Davis v. Meta Platforms, Inc.

Filing 37

ORDER. I THEREFORE ORDER that Meta's motion to dismiss (ECF No. 18 ) is GRANTED. I FURTHER ORDER that Meta's request for judicial notice (ECF No. 19 ) is DENIED. I FURTHER ORDER that Meta's requests for leave to file supplemental au thority (ECF Nos. 30 , 36 ) are GRANTED. I FURTHER ORDER that plaintiff Matthew Davis may file an amended complaint by July 31, 2024, if facts exist to do so. Failure to file an amended complaint by that date will result in Davis's claims being dismissed with prejudice. Amended Complaint deadline: 7/31/2024. Signed by Judge Andrew P. Gordon on 7/3/2024. (Copies have been distributed pursuant to the NEF - RJDG)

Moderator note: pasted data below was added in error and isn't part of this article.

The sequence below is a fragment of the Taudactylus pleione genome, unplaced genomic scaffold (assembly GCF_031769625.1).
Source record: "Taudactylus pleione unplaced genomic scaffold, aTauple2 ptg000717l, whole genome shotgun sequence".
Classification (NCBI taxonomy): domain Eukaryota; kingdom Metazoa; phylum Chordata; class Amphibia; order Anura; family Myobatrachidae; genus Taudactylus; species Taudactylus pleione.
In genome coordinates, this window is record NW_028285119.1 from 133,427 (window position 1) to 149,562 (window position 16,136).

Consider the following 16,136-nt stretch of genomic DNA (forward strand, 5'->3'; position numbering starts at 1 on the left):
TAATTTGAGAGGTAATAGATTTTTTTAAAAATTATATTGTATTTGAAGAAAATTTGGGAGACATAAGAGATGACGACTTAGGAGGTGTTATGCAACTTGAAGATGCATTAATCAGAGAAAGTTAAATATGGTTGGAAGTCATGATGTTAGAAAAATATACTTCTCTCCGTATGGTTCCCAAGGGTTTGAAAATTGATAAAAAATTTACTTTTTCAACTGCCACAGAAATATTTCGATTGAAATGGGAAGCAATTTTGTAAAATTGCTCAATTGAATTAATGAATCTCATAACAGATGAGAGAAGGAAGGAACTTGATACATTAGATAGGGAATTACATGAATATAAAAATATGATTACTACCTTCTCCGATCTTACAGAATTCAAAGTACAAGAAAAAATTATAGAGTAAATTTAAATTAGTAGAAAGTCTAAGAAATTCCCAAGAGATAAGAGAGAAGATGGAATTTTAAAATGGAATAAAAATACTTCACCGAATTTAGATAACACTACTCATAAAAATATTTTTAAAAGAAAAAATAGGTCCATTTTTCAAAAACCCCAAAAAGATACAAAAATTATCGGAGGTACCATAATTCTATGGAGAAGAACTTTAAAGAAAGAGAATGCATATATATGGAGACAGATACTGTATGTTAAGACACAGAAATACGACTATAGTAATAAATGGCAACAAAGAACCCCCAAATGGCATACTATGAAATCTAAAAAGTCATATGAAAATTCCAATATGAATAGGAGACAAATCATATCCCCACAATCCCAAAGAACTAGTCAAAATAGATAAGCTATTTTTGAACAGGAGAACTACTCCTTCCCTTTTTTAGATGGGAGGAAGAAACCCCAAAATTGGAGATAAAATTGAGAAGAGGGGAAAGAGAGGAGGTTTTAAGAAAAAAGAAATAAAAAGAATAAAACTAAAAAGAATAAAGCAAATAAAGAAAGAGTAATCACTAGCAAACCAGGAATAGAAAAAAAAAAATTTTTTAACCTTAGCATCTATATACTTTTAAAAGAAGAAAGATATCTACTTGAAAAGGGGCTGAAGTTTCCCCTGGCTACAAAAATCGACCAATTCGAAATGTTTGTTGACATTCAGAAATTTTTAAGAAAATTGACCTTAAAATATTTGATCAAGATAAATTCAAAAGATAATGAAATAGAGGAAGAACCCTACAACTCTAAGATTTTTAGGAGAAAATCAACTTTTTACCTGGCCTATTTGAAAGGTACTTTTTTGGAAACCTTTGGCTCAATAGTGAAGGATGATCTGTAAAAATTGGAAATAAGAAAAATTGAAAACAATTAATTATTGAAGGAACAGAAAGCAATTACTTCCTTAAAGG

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1 UNITED STATES DISTRICT COURT 2 DISTRICT OF NEVADA 3 MATTHEW DAVIS, 4 Plaintiff 5 v. 6 META PLATFORMS, INC., 7 8 Defendant Case No.: 2:23-cv-01352-APG-BNW Order Granting Meta’s Motion to Dismiss; Denying Meta’s Request for Judicial Notice; and Granting Meta’s Motions for Leave to File Supplemental Authority [ECF Nos. 18, 19, 30, 36] Matthew Davis sues Meta Platforms, Inc. for violating the Drivers Privacy Protection Act 9 (DPPA) on behalf of himself and a putative class of similarly situated individuals. The DPPA 10 makes it “unlawful for any person knowingly to obtain or disclose personal information, from a 11 motor vehicle record, for any use not permitted under the [statute].” 18 U.S.C. § 2722(a). Davis 12 alleges that Meta violated the DPPA by collecting his personal information from the Nevada 13 Department of Motor Vehicles (DMV) website, which Davis alleges is a motor vehicle record 14 under the DPPA. Meta moves to dismiss, arguing that Davis does not plausibly allege that the 15 Nevada DMV website is a motor vehicle record, nor that the information Meta collected came 16 from the Nevada DMV website. I grant Meta’s motion to dismiss because Davis does not 17 plausibly allege that the Nevada DMV website is a motor vehicle record as defined by the DPPA 18 nor that the information Meta collected came from the Nevada DMV’s website. 19 Meta also requests I take judicial notice of its Terms of Service, Privacy Policy, Cookies 20 Policy, and Business Tools Terms, which can be found online. I deny this request because the 21 links Meta provided for these items are their current web addresses and I cannot accurately and 22 readily determine that these online policies have remained the same since the time of Davis’s 23 alleged injury. I also deny Meta’s request that I consider its Cookies Policy to be incorporated 1 by reference into the complaint because its Cookies Policy does not form the basis of Davis’s 2 allegations. 3 Finally, Meta moves for leave to file two opinions from similar cases as supplemental 4 authority. I grant Meta leave to file these opinions as supplemental authority because there is 5 good cause as the plaintiffs in those cases brought similar DPPA claims against Meta. 6 7 I. Background Davis visited the Nevada DMV website between 2022 and 2023 “to book appointments 8 and conduct other private business with the Nevada DMV.” ECF No. 1 at 16. Davis used the 9 same web browser to access the Nevada DMV website as he had used to access his personal 10 Facebook account. Id. Davis alleges that when he “was navigating the Nevada DMV website, 11 Meta obtained and used his personal information” by collecting both event data and cookies. Id. 12 According to the complaint, Meta collected three kinds of event data: (1) PageView, 13 (2) Microdata, and (3) Button Click. Id. at 7. PageView data allegedly “tells Meta which specific 14 website URL [Davis] navigated to.” Id. at 8. Microdata allegedly tells Meta the title of the 15 webpage Davis navigated to and provides Meta with a brief description of what is contained on 16 that page. Id. Button Click data allegedly “tells Meta if and exactly when [Davis] click[ed] on a 17 particular button on a webpage, along with the text of that button.” Id. 18 According to the complaint, Meta collected two different first-party cookies when Davis 19 visited the Nevada DMV website. Id. at 16. First, Meta allegedly collected the “c_user” cookie. 20 Id. “The c_user cookie . . . contains a consumer’s unencrypted Facebook ID.” Id. at 11-12. 21 Davis alleges that “[a] Facebook ID allows anybody—not just Facebook—to identify the 22 individual driver with a Facebook account” because if someone “types 23 www.facebook.com/[FacebookID] . . . into a web browser, it will load that individual’s 2 1 Facebook page.” Id. at 12. Second, Meta allegedly collected the “fr cookie.” Id. at 16. “The fr 2 cookie contains, at least, an encrypted Facebook ID and browser identifier.” Id. at 13. Davis 3 defines a first-party cookie as one that “is created by the website the user is visiting—i.e., 4 https://dmv.nv.gov/platesdisabled.htm.” Id. at 13 (quotation omitted). 5 Davis alleges that Meta receives the event data and cookies through the Meta Tracking 6 Pixel. Id. at 7, 11-13. Davis defines the Meta Tracking Pixel as a “tracking code” that 7 automatically collects user data and sends it to Meta. Id. at 2, 6. He alleges that when he visited 8 the Nevada DMV website “the DMV [was] host[ing] the Meta Tracking Pixel,” and he alleges 9 that the Meta Tracking Pixel was integrated directly into the Nevada DMV website. Id. at 2, 6-7. 10 He also alleges that the Meta Tracking Pixel is “surreptitiously install[ed]” on users’ web 11 browsers when they visit Facebook.com, and that the Meta Tracking Pixel stays on the users’ 12 browser for 90 days. Id. at 2. 13 According to the complaint, when a user visits the Nevada DMV website, the c_user and 14 fr cookies identifying that user, as well as the user’s event data, are sent to Meta through the 15 Meta Tracking Pixel. Id. at 14. Davis alleges that Meta collects this data from the Nevada DMV 16 “to help it in its advertising efforts.” Id. at 17. Specifically, Davis alleges Meta uses this 17 information to “deliver targeted advertisements to drivers on its social media platforms.” Id. at 18 16. 19 Based on these allegations, Davis sues Meta for violating the DPPA. As explained in 20 more detail below, he alleges that (1) the c_user and fr cookies contain personal information as 21 defined by the DPPA, (2) the Nevada DMV website is a motor vehicle record as defined by the 22 DPPA, and (3) Meta obtains the c_user and fr cookies from the Nevada DMV website, so the 23 personal information they contain comes from a motor vehicle record. He brings the same claim 3 1 on behalf of a putative class of similarly situated individuals, defining the putative class as “all 2 persons in the United States who have Facebook and visited https://dmvnv.com/ or 3 https://dmv.nv.gov/ after August 30, 2019.” Id. at 17, 19. Meta moves to dismiss all claims 4 against it, arguing that Davis fails to state a claim or, in the alternative, that Meta collected the 5 data for a permissible purpose under the DPPA or did not possess the required mental state when 6 it collected the data. 7 8 9 II. Analysis a. Motion to Dismiss In considering a motion to dismiss, I take all well-pleaded allegations of material fact as 10 true and construe the allegations in the light most favorable to the non-moving party. Kwan v. 11 SanMedica Int’l, 854 F.3d 1088, 1096 (9th Cir. 2017). However, I do not assume the truth of 12 legal conclusions merely because they are cast in the form of factual allegations. Navajo Nation 13 v. Dep’t of the Interior, 876 F.3d 1144, 1163 (9th Cir. 2017). A plaintiff must make sufficient 14 factual allegations to establish a plausible entitlement to relief. Bell Atl. Corp. v. Twombly, 550 15 U.S. 544, 556 (2007). Such allegations must amount to “more than labels and conclusions, [or] a 16 formulaic recitation of the elements of a cause of action.” Id. at 555. Though I must generally 17 accept allegations in a complaint as true at the motion to dismiss stage, I do not need to accept 18 inconsistent allegations in a complaint as true. Jane Doe, also known as T.R.S., Plaintiff, v. 19 Wyndham Hotels and Resorts, 2:23-cv-01676-DAD-CSK, 2024 WL 3088722, *11 (E.D. Cal. 20 June 20, 2024) (collecting cases). 21 The DPPA makes it “unlawful for any person knowingly to obtain or disclose personal 22 information, from a motor vehicle record, for any use not permitted under the [statute].” 18 23 U.S.C. at § 2722(a). To state a DPPA claim, Davis must plausibly allege that “(1) [Meta] 4 1 knowingly obtained his personal information (2) from a motor vehicle record (3) for a 2 nonpermissible use.” Andrews v. Sirius XM Radio Inc., 932 F.3d 1253, 1259 (9th Cir. 2019). 3 4 i. Personal Information The DPPA defines “personal information” as “information that identifies an 5 individual, including an individual’s photograph, social security number, driver 6 identification number, name, address (but not the 5-digit zip code), telephone number, 7 and medical or disability information, but does not include information on vehicular 8 accidents, driving violations, and driver’s status.” 18 U.S.C. § 2725(3). Davis alleges 9 that “[a] Facebook ID is personally identifiable information” within the DPPA because it 10 is a “correlated number[] that identifies an individual, in the same way that social security 11 numbers, driver identification number, or telephone numbers identify individuals.” ECF 12 No. 1 at 13, 19 (quotation omitted). He alleges that Meta collects this personal 13 information through the c_user and fr cookies. In its motion to dismiss, Meta does not 14 dispute that the c_user and fr cookies contain the Facebook ID and that the Facebook ID 15 is personal information under the DPPA. 16 Davis has plausibly alleged that a Facebook ID number is “personal information” within 17 the DPPA’s definition of the term. Davis alleges that each Facebook ID number directly 18 identifies one Facebook profile which belongs to one person, making it similar to the examples 19 of personal information listed in the statute. 20 21 ii. Motor Vehicle Record The DPPA defines “motor vehicle record” as “any record that pertains to a motor vehicle 22 operator’s permit, motor vehicle title, motor vehicle registration, or identification card issued by 23 a department of motor vehicles.” 18 U.S.C. § 2725(1). “Congress intended the DPPA to reflect 5 1 the Privacy Act of 1974, . . . which defines a ‘record’ as ‘information about an individual that is 2 maintained by an agency.’” Andrews, 932 F.3d at 1260 (quotation omitted, emphasis in original). 3 Davis alleges that “[w]ebpages on the Nevada DMV webpages are a type of ‘motor vehicle 4 record’ within the ambit of the DPPA, because they [are] records that pertain to a motor vehicle 5 operator’s permit, motor vehicle title, motor vehicle registration, or identification cards issued by 6 the Nevada DMV.” ECF No. 1 at 19. 7 Meta argues that Davis has not plausibly alleged that the Nevada DMV website is a 8 motor vehicle record. First, Meta argues that the website is not a record because “[a] public9 facing webpage . . . does not contain any information about an individual.” ECF No. 18 at 12 10 (quotation omitted). Next, Meta argues that, even if the Nevada DMV website is a record, it is 11 not a motor vehicle record because it does not “‘pertain[] to’ a motor vehicle operator’s permit, 12 title, registration, or identification card.” Id. Meta uses the Seventh Circuit’s definition of 13 “pertain” in Lake v. Neal, which defines pertain as “to belong as a part, member, accessory, or 14 product.” 585 F.3d 1059, 1061 (7th Cir. 2009) (quoting Merriam-Webster’s Collegiate 15 Dictionary (11th ed. 2004)). Meta argues that “[a] public-facing webpage does not ‘belong as a 16 part, member, accessory, or product,’ . . . to any operator’s permit, vehicle title, registration, or 17 identification card issued by the DMV . . . –rather, it exists prior to and independently of the 18 DMV’s issuance of any permit, title, registration, or identification card.” ECF No. 18 at 12. 19 Davis responds that “the Nevada DMV website is [a] record because it is ‘something that 20 records’ information.” ECF No. 21 at 2-3 (quoting Record, Merrium-Webster Online Dictionary 21 (2023)). He also argues that the DMV maintains the website, so it is a record within the DPPA’s 22 meaning. He next argues that the Nevada DMV website is a motor vehicle record because it 23 “records information that ‘pertain[s] to a motor vehicle operator’s permit, motor vehicle title, 6 1 motor vehicle registration, or identification card issued by a department of motor vehicles’” as it 2 “allows Nevadans to schedule driving tests, book appointments for new car registrations, or 3 apply for disability placards to place on their cars.” Id. at 3. Additionally, Davis argues that 4 “every single webpage on the Nevada Department of Motor Vehicles website has some kind of a 5 ‘connection with driving,’” making the website a motor vehicle record. Id. at 4 (emphasis 6 omitted). 7 Meta replies that “ a connection with driving is not sufficient to make information a 8 ‘motor vehicle’ record.” ECF No. 28 at 7 (quotation omitted). It argues that on the Nevada 9 DMV’s public website, there are webpages that do not pertain to a driver’s permit, title, 10 registration, or ID card, so the website cannot be a motor vehicle record under the DPPA. Id. at 11 8. Meta also argues that even if “the DMV website uses the information collected on various 12 webpages to create other records about driving tests, car registrations, or disability placards, that 13 does not make the website itself a motor vehicle record.” Id. (emphasis in original). Meta also 14 points out that Davis never alleges that “he visited any specific webpage, scheduled a driving 15 test, booked an appointment for a new car registration, or applied for a disability placard,” so he 16 has not plausibly alleged that a record was created for him on the Nevada DMV website. Id. 17 Davis does not plausibly allege that the Nevada DMV website is a motor vehicle record 18 as defined by the DPPA. First, he does not allege what, if anything, the Nevada DMV website 19 records. While he alleges that individuals can complete a variety of tasks on the website, like 20 scheduling appointments for driver tests or new car registrations, he does not allege that the 21 website itself records any of this information. While Davis alleges that these actions create event 22 data that is sent to Meta via the Meta Tracking Pixel, Davis alleges the event data is “transmitted 23 to Meta in just fractions of a second [to] give[] Meta a real-time look into exactly what a 7 1 particular driver” is doing on the Nevada DMV website. ECF No. 1 at 9-10. Because the event 2 data is sent to Meta instantaneously, this does not suggest that the Nevada DMV website is 3 maintaining a record of this information, nor does Davis allege that it is. 4 Davis cites Gershzon v. Meta Platforms, Inc. in support of his argument that the Nevada 5 DMV website is a motor vehicle record. 23-cv-00083-SI, 2023 WL 5420234 at *8 (N.D. Cal. 6 Aug. 22, 2023). There, the court found that the plaintiff’s “My DMV” online account, which 7 contained the plaintiff’s personal information and was maintained by the California DMV, was a 8 record within the DPPA’s meaning. Id. Davis does not allege that he made a “MyDMV” account 9 or any other kind of personal account where his information was stored by the Nevada DMV. 10 Nor does he allege that the public-facing Nevada DMV website had any way of maintaining a 11 record of Davis’s personal information. Thus, he has not plausibly alleged that the Nevada 12 DMV website was a record within the DPPA’s meaning, so he has not plausibly alleged that it 13 was a motor vehicle record. 1 14 iii. From a motor vehicle record 15 The DPPA requires that any personal information obtained or disclosed must come from 16 a motor vehicle record to be protected by the statute. 18 U.S.C. § 2724(a). Davis’s allegations 17 about where the c_user and fr cookies containing the Facebook ID come from are unclear. At 18 times, he alleges that the cookies come directly from his web browser: 19 • 20 “When a driver is navigating https://dmv.nv.gov/ while logged into Facebook, the DMV website compels a visitor’s browser to transmit an identifying ‘computer cookie’ to Meta 21 22 23 1 Because I am granting Davis leave to amend, I address the remainder of Meta’s arguments to ensure that amendment would not be futile. 8 1 called ‘c_user,’ for every single event sent through the Meta Tracking Pixel.” ECF No. 1 2 at 11 ¶ 27 (emphasis in original). 3 • “By compelling a visitor’s browser to disclose the c_user and fr cookies alongside event 4 data, the Nevada DMV website knowingly discloses personal information and highly 5 restricted personal information to Meta.” Id. at 14 ¶ 38. 6 • “Alongside this event data, Defendant also obtained and used identifiers for Plaintiff 7 Davis including c_user and fr cookies to Meta, as first-party cookies on his web 8 browser.” Id. at 16 ¶ 45. 9 • “Both encrypted and unencrypted Facebook ID numbers are the fr and c_users cookies, 10 respectively. These cookies were placed on Plaintiff and Class members [sic] web 11 browsers. When Plaintiff and Class members loaded a Nevada DMV webpage, the 12 c_user and fr_cookies were contained in the code of that [sic] was loaded on Plaintiff and 13 Class members’ browsers.” Id. at 19 ¶ 59. 14 Elsewhere in the complaint, Davis alleges that the cookies come directly from the Nevada DMV 15 website: 16 • “The Meta Tracking Pixel uses both first- and third-party cookies. A first-party cookie is 17 created by the website the user is visiting–i.e., https:://dmv.nv.gov/platesdisabled.htm.” 18 Id. at 13 ¶ 36 (quotation omitted). 19 20 • “[B]y collecting the c_user and fr cookies as first-party cookies, Meta is collecting a drivers’ [sic] Facebook ID number from the Nevada DMV directly.” Id. at 14 ¶ 39. 21 22 23 9 1 • 2 “Defendant[ 2] also obtained and used identifiers for Plaintiff Davis including the c_user and fr cookies to Meta, as first party cookies on his web browser.” Id. at 16 ¶ 45. 3 • “By including the c_user and fr cookies as first-party cookies, they were cookies directly 4 stored by the Nevada DMV website.” Id. at 19 ¶ 59. 5 Meta argues that the only information Davis alleges as personal information under the 6 DPPA are the c_user and fr cookies, and Davis alleges that these cookies are either stored on the 7 DMV website or come from Davis’s browser. Meta argues that neither of these allegations is 8 sufficient to allege that the cookies are from a motor vehicle record because in both scenarios the 9 cookies do not originate with the Nevada DMV website. 10 Davis responds that he alleged that “the initial source of the Facebook ID numbers was 11 the Nevada DMV website” and “[t]he fact a web browser is used as an intermediary to send 12 information from the DMV website to Meta’s website, facebook.com, does not change the fact 13 the initial source of the information was a record in the possession of the DMV.” ECF No. 21 at 14 7 (emphasis in original). Davis argues that the DPPA does not require that the “personal 15 information from a motor vehicle record [be] delivered by the state DMV itself,” so the fact that 16 the transmission of the personal information “occurs online makes no difference under the 17 DPPA’s plain language.” Id. (emphasis in original). “[H]ere, the initial source of the cookies 18 containing the Facebook ID numbers was the Nevada DMV website, . . . which is a record in the 19 DMV’s possession. Plaintiff’s web browser . . . was simply the intermediary that delivered the 20 cookies containing the Facebook ID numbers to Meta.” Id. at 8. 21 22 23 2 I believe the word “Defendant” is a typographical error and that Davis meant the Nevada DMV. 10 1 Meta replies that Davis alleges in his complaint that the c_user and fr cookies came from 2 his web browser, which is insufficient for a DPPA claim. It also argues that, logically, the 3 Nevada DMV website cannot be the initial source of Davis’s Facebook ID number. 4 Even if Davis had plausibly alleged that the Nevada DMV website is a motor vehicle 5 record under the DPPA, he has not plausibly alleged that the c_user and fr cookies came from 6 that website. Davis’s own allegations appear to be inconsistent, at times alleging that Meta 7 collected the cookies from Davis’s web browser and at times alleging that Meta collected the 8 cookies directly from the Nevada DMV website. However, to plausibly state a DPPA claim, 9 Davis must allege that Meta collected the personal information from the motor vehicle record, 10 not that Meta collected information from the browser Davis used to access the motor vehicle 11 record. See Andrews, 932 F.3d at 1260 (“[W]e conclude that where, as here, the initial source of 12 personal information is a record in the possession of an individual, rather than a state DMV, then 13 use or disclosure of that information does not violate the DPPA.”); Garey v. James S. Farrin, 14 P.C., 35 F.4th 917, 926 (4th Cir. 2022) (“The phrase ‘obtain, disclose or use personal 15 information, from a motor vehicle record’ is most naturally read to refer to a defendant who 16 obtains such information directly ‘from a motor vehicle record’ . . ., not a defendant who obtains 17 information that, at some point in time, appeared in a motor vehicle record.”). Even viewing the 18 facts in the light most favorable to Davis, as I do at the motion to dismiss stage, I cannot discern 19 where Davis alleges Meta collects the c_user and fr cookies from. Thus, Davis has not plausibly 20 alleged that the c_user and fr cookies came from a motor vehicle record, as is required to state a 21 claim under the DPPA. 22 / / / / 23 / / / / 11 1 2 iv. Improper Purpose Under the DPPA Meta violated the DPPA only if it obtained or disclosed personal information from a 3 motor vehicle record for any use not permitted under § 2721(b). 18 U.S.C. § 2722(a). Section 4 2721(b) lists fourteen permissible purposes. Meta argues that if it did obtain Davis’s personal 5 information from a motor vehicle record, it did so for a permissible purpose. Specifically, it 6 argues that it collected the data to assist the DMV in “carrying out its functions” as a government 7 agency, to conduct “motor vehicle market research activities,” and with written consent because 8 Davis agreed to Meta’s Terms of Service when he created a Facebook account. Id. at 9 §§ 2721(b)(1), (b)(2), (b)(13). 10 Davis contests all three of the permissible purposes Meta asserts. He argues that Meta 11 used the personal information it collected from the DMV to create personalized advertisements, 12 and this is not a permissible purpose under the statute. And he argues that Meta never received 13 his express consent to collect his sensitive personal data from the Nevada DMV website. 14 Meta replies that the data the Meta Tracking Pixel collects from the Nevada DMV 15 website “helps the DMV carry out its functions by measuring user activity on its website and 16 improving the quality of the DMV’s online services.” ECF No. 28 at 11 (simplified). It also 17 argues that by allowing the DMV to track the people on its website and the actions they take, the 18 Meta Tracking Pixel allows the DMV to “undertake motor vehicle market research activities.” 19 Id. (quotation omitted). Meta also argues that Davis had to agree to the Terms of Service to 20 create a Facebook account, and the Terms of Service disclose to users that Meta collects and uses 21 their personal data. It also argues that the Terms of Service link to its Privacy Policy, which 22 provides detailed disclosures about the Meta Tracking Pixel and how it operates. 23 12 1 In his complaint, Davis alleges that Meta obtained his personal information to create 2 customized audiences for the Nevada DMV website. This purpose benefits Meta’s commercial 3 advertising efforts. Commercial advertising is not a permissible purpose under the DPPA, and is 4 one of the very things the DPPA sought to prevent. See Andrews, 932 F.3d at 1259-60 5 (describing one of Congress’s purposes in promulgating the DPPA as stopping “the States’ 6 common practice of selling personal information to businesses engaged in direct marketing and 7 solicitation”) (emphasis and quotation omitted). “Whether Meta in fact had a permissible 8 purpose in obtaining and using personal information from the DMV website raises factual 9 questions to be resolved on summary judgment or at trial.” Gershzon, 2023 WL 5420234 at *9. 10 However, at the motion to dismiss stage I evaluate whether, taking Davis’s allegations as true, 11 Meta acted with a permissible purpose. Viewing the facts in the light most favorable to Davis, 12 the complaint does not allege that Meta acted within one of the DPPA’s permissible purposes. 13 14 v. Knowingly Meta argues that the DPPA imposes liability only if it knowingly violated the DPPA, not 15 just if it knowingly collected Davis’s personal information. Davis responds that he alleges that 16 Meta knowingly obtained and used the information that it collected from the Nevada DMV 17 website. Whether Meta knew that the data it was collecting allegedly violated the DPPA is a 18 question of fact that is not appropriate for resolution at the motion to dismiss stage. Because I 19 cannot decide what Meta knew at this stage, I do not address Meta’s statutory argument that to 20 violate the DPPA, Meta had to know it was collecting personal information protected by the 21 DPPA. 22 / / / / 23 / / / / 13 1 2 vi. Conclusion I grant Meta’s motion to dismiss. Davis plausibly alleges that the c_user and fr cookies 3 contain the Facebook ID, which is personal information within the DPPA’s ambit. However, 4 Davis does not plausibly allege that the Nevada DMV website is a motor vehicle record as 5 defined by the DPPA, nor that the fr and c_user cookies came from the Nevada DMV website. I 6 grant Davis leave to amend if he can plausibly allege that the Nevada DMV website is a motor 7 vehicle record, as defined by the DPPA, and that the cookies containing the personal information 8 came from that motor vehicle record. 9 10 b. Judicial Notice and Incorporation by Reference Meta requested that I take judicial notice of its Terms of Service, Privacy Policy, Cookies 11 Policy, and Business Tools Terms, and it provided the current web addresses for each of these 12 policies. Meta contends that I can take judicial notice of these websites “because they are from 13 publicly available websites whose contents are not subject to reasonable dispute.” ECF No. 19 at 14 2. 15 Federal Rule of Evidence 201(b) allows judicial notice of “a fact that is not subject to 16 reasonable dispute because it: (1) is generally known within the trial court’s territorial 17 jurisdiction; or (2) can be accurately and readily determined from sources whose accuracy cannot 18 reasonably be questioned.” Meta’s four websites do not fall into either category as they are not 19 generally known within this district, and because I cannot accurately and readily determine that 20 the webpages have remained unchanged since Davis visited the Nevada DMV website. 21 Consequently, I deny Meta’s request that I take judicial notice of these websites. 22 Meta also requests that I consider its Cookies Policy to be incorporated by reference into 23 Davis’s complaint because the complaint twice refers to the Cookies Policy. “[I]ncorporation- 14 1 by-reference is a judicially created doctrine that treats certain documents as though they are part 2 of the complaint itself. The doctrine prevents plaintiffs from selecting only portions of 3 documents that support their claims, while omitting portions of those very documents that 4 weaken—or doom—their claims.” Khoja v. Orexigen Therapeutics, Inc., 899 F.3d 988, 1002 5 (9th Cir. 2018). It can be applied where there are “documents whose contents are alleged in a 6 complaint and whose authenticity no party questions, but which are not physically attached to the 7 plaintiff’s pleading.” Knievel v. ESPN, 393 F.3d 1068, 1076 (9th Cir. 2005) (simplified). It also 8 can be applied in “situations in which the plaintiff’s claim depends on the contents of a 9 document, the defendant attaches the document to its motion to dismiss, and the parties do not 10 dispute the authenticity of the document, even though the plaintiff does not explicitly allege the 11 contents of that document in the complaint.” Id. It is not appropriate to consider documents 12 incorporated by reference if the “document did not necessarily form the basis of the complaint” 13 and “merely creates a defense.” Khoja, 899 F.3d at 1002. 14 While Davis’s complaint includes allegations about specific cookies, Meta’s Cookies 15 Policy does not form the basis of the complaint. I deny Meta’s request to consider the Cookies 16 Policy as incorporated by reference into Davis’s complaint. 17 18 c. Supplemental Authority Meta filed two requests for leave to file supplemental authority. First, it requested leave 19 to file the District of South Carolina’s decision in Keogh v. Meta Platforms, Inc., a similar case 20 involving the DPPA’s application to information that Meta received in connection with a state 21 DMV website. ECF Nos. 30; 30-1. Second, Meta requested leave to file the Eastern District of 22 North Carolina’s decision in Dye v. Meta Platforms, Inc., another similar case. ECF Nos. 36; 3623 2. Davis responds to Meta’s request by disagreeing with the Keogh court’s analysis. 15 1 Local rule 7-2(g) requires leave of court before a party may file supplemental briefs or 2 evidence. Leave may be granted for good cause. Ra Se. Land Co. LLC v. First Am. Title Ins. 3 Co., 2:14-cv-01621-MMD-NJK, 2016 WL 4591740, at *2 (D. Nev. Sept. 2, 2016). Good cause 4 exists when the supplemental authorities “control the outcome of the litigation,” are precedential, 5 or are “particularly persuasive or helpful.” Hunt v. Washoe Cnty. Sch. Dist., 3:18-cv-005016 LRH-WGC, 2019 WL 4262510, at *3 (D. Nev. Sept. 9, 2019) (quotation omitted). Because the 7 plaintiffs in Keogh and Dye brought nearly identical claims to Davis against the same defendant 8 and under the same statute, this supplemental authority is “particularly persuasive or helpful.” Id. 9 I grant Meta leave to file this supplemental authority. 10 III. Conclusion 11 I THEREFORE ORDER that Meta’s motion to dismiss (ECF No. 18) is GRANTED. 12 I FURTHER ORDER that Meta’s request for judicial notice (ECF No. 19) is DENIED. 13 I FURTHER ORDER that Meta’s requests for leave to file supplemental authority (ECF 14 Nos. 30, 36) are GRANTED. 15 I FURTHER ORDER that plaintiff Matthew Davis may file an amended complaint by 16 July 31, 2024, if facts exist to do so. Failure to file an amended complaint by that date will result 17 in Davis’s claims being dismissed with prejudice. 18 DATED this 3rd day of July, 2024. 19 20 ANDREW P. GORDON UNITED STATES DISTRICT JUDGE 21 22 23 16